Arizona-based ocean carrier APL Limited has agreed to pay the U.S. government USD 9.8 million to resolve allegations that it violated the False Claims Act in connection with a contract to provide GPS tracking of shipping containers in Afghanistan, the U.S. Justice Department said.
The U.S. Department of Defense contract required APL, a wholly-owned American subsidiary of Singapore-based Neptune Orient Lines Limited, to affix a satellite tracking device to each shipping container transported from Karachi, Pakistan, to U.S. military bases in Afghanistan, when the Department of Defense (DOD) requested the tracking services.
The United States alleges that APL billed the DOD for tracking services despite knowing that the tracking devices completely or partially failed to transmit data, or were not affixed to shipping containers.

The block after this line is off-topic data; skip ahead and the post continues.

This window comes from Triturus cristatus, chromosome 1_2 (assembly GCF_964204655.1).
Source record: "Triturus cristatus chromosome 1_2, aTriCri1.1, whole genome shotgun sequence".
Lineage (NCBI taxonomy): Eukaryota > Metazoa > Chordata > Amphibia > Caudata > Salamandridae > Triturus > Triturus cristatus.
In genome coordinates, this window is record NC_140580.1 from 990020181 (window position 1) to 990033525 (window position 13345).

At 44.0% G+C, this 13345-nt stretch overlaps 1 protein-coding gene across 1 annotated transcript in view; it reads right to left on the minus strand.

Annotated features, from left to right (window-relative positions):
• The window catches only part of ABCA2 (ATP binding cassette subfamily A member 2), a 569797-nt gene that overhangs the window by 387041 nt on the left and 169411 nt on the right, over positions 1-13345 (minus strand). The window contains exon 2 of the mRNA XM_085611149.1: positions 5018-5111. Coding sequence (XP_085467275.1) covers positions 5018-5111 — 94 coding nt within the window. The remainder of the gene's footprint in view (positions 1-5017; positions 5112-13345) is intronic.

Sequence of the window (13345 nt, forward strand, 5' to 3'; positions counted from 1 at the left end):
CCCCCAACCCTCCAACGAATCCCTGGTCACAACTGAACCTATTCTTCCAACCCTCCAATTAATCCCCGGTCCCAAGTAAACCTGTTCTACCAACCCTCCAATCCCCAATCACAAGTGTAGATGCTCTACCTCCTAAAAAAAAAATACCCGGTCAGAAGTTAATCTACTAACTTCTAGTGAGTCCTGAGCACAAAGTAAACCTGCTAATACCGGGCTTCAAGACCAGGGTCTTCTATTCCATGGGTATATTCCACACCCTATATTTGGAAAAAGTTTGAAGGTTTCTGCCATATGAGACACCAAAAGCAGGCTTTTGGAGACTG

The U.S. government also claims that APL attached a single satellite tracking device to two shipping containers despite being required to affix one device to every container.
“Today’s settlement demonstrates our commitment to ensure that contractors doing business with the military perform their contracts honestly,” said Principal Assistant Attorney General Benjamin C. Mizer, head of the Justice Department’s Civil Division.
The claims resolved by this civil settlement are allegations only and there has been no determination of liability, the U.S. Justice department said.